damn you, carl polgar!

In recent weeks, I’ve been toying with the idea of changing my Twitter handle from its current blog-related one (HoneyBrownBlues, obviously) to my real name.  My reasoning for this is mainly due to my new book – I figured, in the rare case that someone actually likes the book and wants to find out more information on me, they can easily find me on Twitter by searching for my name.

Yes, the new book has already made me delusional.

I used to shield my identity as much as possible online – hiding behind my band name, just going by Carl in my blog posts, or by adding a ridiculous surname (Carl Fantastico, for one).  When I did campaign work in 2008 – and ended up doing many, many newspaper and TV interviews – I gave my name as Charles Chambers.  There were two reasons  for this, one much more important than the other:

1) I had a government job.  Especially with the campaign work, keeping my real name out of the papers was crucial.  Plus, I just didn’t want my co-workers – already a nosy bunch, as is the case with every government worker – to know any more about me than they needed to.

2) My Dad and I have the same name.  I know that he Googles himself, which means that our Google results blend together, which means that – if I were posting stuff under my full name – blog posts about fucking to music or Tweets about the ass-eating abilities of Midnight Oil fans would pop up in his search results.

It’s been almost a year now since I ditched my government job for a life that hews much closer with my personal ideal (which mostly involves travel, sleeping in, writing, and being happy a lot).  In that time, I’ve also realized that I just don’t have anything to hide, so there’s really no point in keeping my full name out of the online world (this is the attitude that Google and Facebook desperately want you to buy into so that you’ll stop bugging them whenever they tweak their policies – this works for me in my case, but I certainly understand why others would take exception).  Plus, I have a book out now, which means my full name is already out in the open.  And my Dad can surely overlook – or at least not bring up with me, or show my Mom – the times when our shared name finds itself attached to a Tweet about swallowing Dierks Bentley’s semen.  At least, I hope so.

That’s why, on Sunday, I decided to change my Twitter handle to @CarlPolgar.  The change is simple enough – you go into your Twitter settings, type in the new name, it tells you that it’s available, and you hit ‘save’.  I was expecting it to be a breeze.  I was not expecting to find out that I was almost three years too late in securing my own name.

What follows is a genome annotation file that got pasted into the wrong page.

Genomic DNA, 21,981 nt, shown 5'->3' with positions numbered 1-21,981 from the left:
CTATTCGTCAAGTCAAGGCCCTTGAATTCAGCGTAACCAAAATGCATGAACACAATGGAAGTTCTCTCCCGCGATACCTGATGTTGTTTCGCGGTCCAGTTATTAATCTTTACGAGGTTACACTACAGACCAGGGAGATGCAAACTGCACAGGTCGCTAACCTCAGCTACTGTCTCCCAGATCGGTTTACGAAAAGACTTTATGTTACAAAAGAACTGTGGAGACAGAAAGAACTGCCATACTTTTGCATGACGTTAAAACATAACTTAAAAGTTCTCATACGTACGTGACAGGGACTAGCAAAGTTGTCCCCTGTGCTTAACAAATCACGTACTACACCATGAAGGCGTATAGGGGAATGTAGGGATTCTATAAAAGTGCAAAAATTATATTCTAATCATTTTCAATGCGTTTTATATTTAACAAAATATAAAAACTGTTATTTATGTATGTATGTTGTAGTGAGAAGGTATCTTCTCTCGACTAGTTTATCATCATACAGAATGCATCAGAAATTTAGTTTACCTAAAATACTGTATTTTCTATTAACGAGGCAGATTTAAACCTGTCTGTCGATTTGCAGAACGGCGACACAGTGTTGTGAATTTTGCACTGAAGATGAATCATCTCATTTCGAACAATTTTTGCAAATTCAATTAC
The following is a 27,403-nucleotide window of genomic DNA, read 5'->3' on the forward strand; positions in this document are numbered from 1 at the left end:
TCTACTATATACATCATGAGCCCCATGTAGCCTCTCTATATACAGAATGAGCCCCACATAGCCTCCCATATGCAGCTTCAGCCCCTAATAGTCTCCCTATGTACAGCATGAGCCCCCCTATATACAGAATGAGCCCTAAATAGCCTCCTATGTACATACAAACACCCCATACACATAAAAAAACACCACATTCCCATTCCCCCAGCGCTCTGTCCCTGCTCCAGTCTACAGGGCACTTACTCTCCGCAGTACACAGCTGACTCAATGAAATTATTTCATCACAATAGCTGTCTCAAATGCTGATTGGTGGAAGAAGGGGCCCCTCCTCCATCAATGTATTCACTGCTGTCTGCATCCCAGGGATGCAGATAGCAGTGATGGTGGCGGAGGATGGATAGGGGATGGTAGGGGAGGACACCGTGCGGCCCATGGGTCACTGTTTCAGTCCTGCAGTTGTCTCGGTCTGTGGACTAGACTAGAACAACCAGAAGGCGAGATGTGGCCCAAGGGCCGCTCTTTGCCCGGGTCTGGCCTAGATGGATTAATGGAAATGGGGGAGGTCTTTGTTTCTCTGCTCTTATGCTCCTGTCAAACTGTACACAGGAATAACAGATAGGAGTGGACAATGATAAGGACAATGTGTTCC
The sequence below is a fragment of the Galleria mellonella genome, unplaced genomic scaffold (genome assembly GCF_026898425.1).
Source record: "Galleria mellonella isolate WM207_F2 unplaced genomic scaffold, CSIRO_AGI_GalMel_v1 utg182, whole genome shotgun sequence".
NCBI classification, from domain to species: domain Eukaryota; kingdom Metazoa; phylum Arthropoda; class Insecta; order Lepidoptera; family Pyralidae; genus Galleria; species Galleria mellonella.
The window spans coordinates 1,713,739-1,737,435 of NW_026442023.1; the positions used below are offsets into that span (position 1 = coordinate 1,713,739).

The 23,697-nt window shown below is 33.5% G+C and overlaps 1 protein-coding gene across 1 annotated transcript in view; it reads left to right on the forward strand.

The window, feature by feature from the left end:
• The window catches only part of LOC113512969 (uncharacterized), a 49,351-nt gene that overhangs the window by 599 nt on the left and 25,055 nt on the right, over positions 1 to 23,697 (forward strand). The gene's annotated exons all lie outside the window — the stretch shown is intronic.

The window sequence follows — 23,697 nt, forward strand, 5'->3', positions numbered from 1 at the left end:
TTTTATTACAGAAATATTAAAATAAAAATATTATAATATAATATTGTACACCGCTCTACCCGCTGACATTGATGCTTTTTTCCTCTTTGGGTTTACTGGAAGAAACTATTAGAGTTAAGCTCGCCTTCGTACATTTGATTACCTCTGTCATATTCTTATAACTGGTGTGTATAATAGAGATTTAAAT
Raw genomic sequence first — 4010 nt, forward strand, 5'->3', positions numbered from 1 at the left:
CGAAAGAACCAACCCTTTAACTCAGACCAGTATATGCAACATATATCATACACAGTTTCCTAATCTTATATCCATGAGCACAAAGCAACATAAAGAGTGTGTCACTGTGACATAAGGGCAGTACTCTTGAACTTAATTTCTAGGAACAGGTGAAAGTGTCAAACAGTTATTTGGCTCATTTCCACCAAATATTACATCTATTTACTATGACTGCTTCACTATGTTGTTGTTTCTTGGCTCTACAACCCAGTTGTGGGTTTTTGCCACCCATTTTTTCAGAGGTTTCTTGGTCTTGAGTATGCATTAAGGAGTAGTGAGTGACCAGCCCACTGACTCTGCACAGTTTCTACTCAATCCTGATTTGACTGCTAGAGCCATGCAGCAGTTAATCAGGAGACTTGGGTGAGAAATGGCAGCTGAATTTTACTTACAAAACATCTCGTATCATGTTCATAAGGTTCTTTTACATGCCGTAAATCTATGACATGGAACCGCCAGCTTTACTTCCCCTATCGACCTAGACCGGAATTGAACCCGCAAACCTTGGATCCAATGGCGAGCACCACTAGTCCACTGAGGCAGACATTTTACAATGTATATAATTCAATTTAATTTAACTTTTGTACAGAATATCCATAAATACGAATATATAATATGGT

@CarlPolgar has been taken since May of 2009.  There is absolutely no way that my Dad would have done this.  Given the rarity of our last name – at least, outside of the world of chess – I don’t know who would.

So now I’m fairly pissed.  And confused – very confused.  I would be more accepting of this if @CarlPolgar were actually using his Twitter account for something.  Instead, he has posted just once, most likely – as with a good chunk of the Twitter accounts out there – shortly after joining.

Here is the sole bit of insight that @CarlPolgar’s given to the Twittersphere:

Fucker.

For now, @HoneyBrownBlues will keep its name, though I ditched the ‘Fantastico’ from my profile and went with my real name.  I still might change it later to something stupid like @Carl_Polgar or something like that. I don’t know – I’ll give it further thought once my bitterness subsides.

Fucker.

2 comments

  1. Is it possible after a long night at the Gold Rush three years ago you decided to set up a Twitter account
    and you just don’t remember doing it? I’m just asking because of my own past experience. Perhaps try
    some of your passwords, or click the “forgot my password” button and see if you
    get an email.

  2. Good suggestion. I went ahead and gave it a try – it said they would send reset instructions to @CarlPolgar’s email address very shortly. Not even a minute later, I got an email notification on my phone, and I was like, ‘Holy shit, Tyge was right’, but it was just a coincidence – the email had nothing to do with this.

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